The Environment and Policy Committee meeting I attended this week was a great example of how slack politicians can increase social problems.
Last month the Committee was presented with a paper advising them that the Law Commission is undertaking a review of alcohol legislation and the issue has considerable impact on our local communities.
The Committee agreed that a public meeting would be hosted by GDC to workshop the issues with interested people including representatives from owners of liquor outlets, health services, Police, community workers, Council staff and whoever else was interested.
Pat Seymour and Andy Cranston were the only two Councillors to attend the workshop along with the other people mentioned above. The meeting over two hours was based on good information, followed by healthy debate that arrived at consensus on each one of many points ensuring Council staff drafting the submission had confidence that the process had been open and thorough.
People attending the meeting used the Law Commission’s 280 page discussion document that presents the hard facts as the starting point for commentary on the issues. Local examples were used to back up the evidence presented in the discussion document and it was hard to find any situations that contradicted the document’s findings.
A submission based on the agreements reached at the workshop was presented back to the Committee this week at which four of the six members decided to vote against the submission.
Only one of the four Councillors objecting had her copy of the Discussion Document present and based on their comments and criticisms it seemed obvious that either two or three of the other Councillors had not even read the document. Those Councillors that had not read the Discussion Document, had also not participated in the public workshop and had not contacted staff after they received the draft submission to discuss any matters of concern. As a result of their problems with the submission the Councillors were allowed to have a private session with staff the next day to take out the parts of the submission they were not happy with.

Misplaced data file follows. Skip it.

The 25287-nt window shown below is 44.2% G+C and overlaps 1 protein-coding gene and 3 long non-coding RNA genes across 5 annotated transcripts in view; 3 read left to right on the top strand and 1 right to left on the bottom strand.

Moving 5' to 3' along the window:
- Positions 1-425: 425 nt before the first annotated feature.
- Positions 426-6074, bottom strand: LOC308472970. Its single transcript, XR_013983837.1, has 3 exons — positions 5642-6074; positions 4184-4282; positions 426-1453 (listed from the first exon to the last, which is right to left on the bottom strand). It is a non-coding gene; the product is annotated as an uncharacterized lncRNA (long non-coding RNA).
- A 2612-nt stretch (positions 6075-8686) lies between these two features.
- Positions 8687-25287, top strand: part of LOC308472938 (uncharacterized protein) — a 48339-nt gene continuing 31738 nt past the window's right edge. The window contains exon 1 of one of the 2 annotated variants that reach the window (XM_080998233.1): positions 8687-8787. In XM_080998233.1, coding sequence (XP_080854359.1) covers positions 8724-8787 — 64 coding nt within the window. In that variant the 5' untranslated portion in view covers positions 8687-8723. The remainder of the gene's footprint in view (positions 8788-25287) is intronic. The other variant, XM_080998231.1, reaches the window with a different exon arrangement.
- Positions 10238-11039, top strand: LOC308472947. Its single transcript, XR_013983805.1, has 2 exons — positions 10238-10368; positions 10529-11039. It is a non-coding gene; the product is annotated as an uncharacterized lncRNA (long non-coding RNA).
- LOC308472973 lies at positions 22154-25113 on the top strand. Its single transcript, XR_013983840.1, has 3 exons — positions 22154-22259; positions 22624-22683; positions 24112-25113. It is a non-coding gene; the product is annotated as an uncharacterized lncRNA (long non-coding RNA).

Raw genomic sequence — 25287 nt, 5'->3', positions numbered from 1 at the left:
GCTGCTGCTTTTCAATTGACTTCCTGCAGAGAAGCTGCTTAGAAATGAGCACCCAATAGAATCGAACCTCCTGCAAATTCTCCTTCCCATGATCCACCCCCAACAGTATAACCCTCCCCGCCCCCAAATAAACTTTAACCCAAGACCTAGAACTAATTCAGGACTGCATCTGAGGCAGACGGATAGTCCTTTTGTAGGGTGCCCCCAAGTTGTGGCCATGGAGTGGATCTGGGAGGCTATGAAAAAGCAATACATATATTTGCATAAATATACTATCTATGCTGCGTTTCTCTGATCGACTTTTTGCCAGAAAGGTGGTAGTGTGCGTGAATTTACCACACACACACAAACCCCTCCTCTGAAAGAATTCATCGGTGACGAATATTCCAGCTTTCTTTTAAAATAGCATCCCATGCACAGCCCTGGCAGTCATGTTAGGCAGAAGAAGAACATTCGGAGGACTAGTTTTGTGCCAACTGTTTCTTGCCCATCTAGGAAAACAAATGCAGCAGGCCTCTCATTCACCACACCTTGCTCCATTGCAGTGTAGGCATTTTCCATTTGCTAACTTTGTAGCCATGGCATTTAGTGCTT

With due respect to Councillor Seymour, who has shown great leadership on this issue and who has had to deal with poor behaviour from the majority in this case, I don’t think the outcome was the best we could have had and the community has been let down again by those making important decisions on our behalf.
The problem I have with this kind of process is that it rewards laziness and arrogance amongst some Councillors. As a result, the majority of Committee Members (who did not take up the opportunities to participate in an agreed process) have dictated that a much watered-down submission is going to be put before the full Council for their consideration one day before the deadline for submissions. While the GDC submission is only one of hundreds, it should have been able to promote well considered options that do justice to the level of concern our community has about access to and use of alcohol, particularly amongst young people – and now it will not.
I hope more members of the public find an hour or two to sit in on one of these meetings and reflect on the quality of decisions that are being made on our behalf. I believe we can do much better than what we have at present.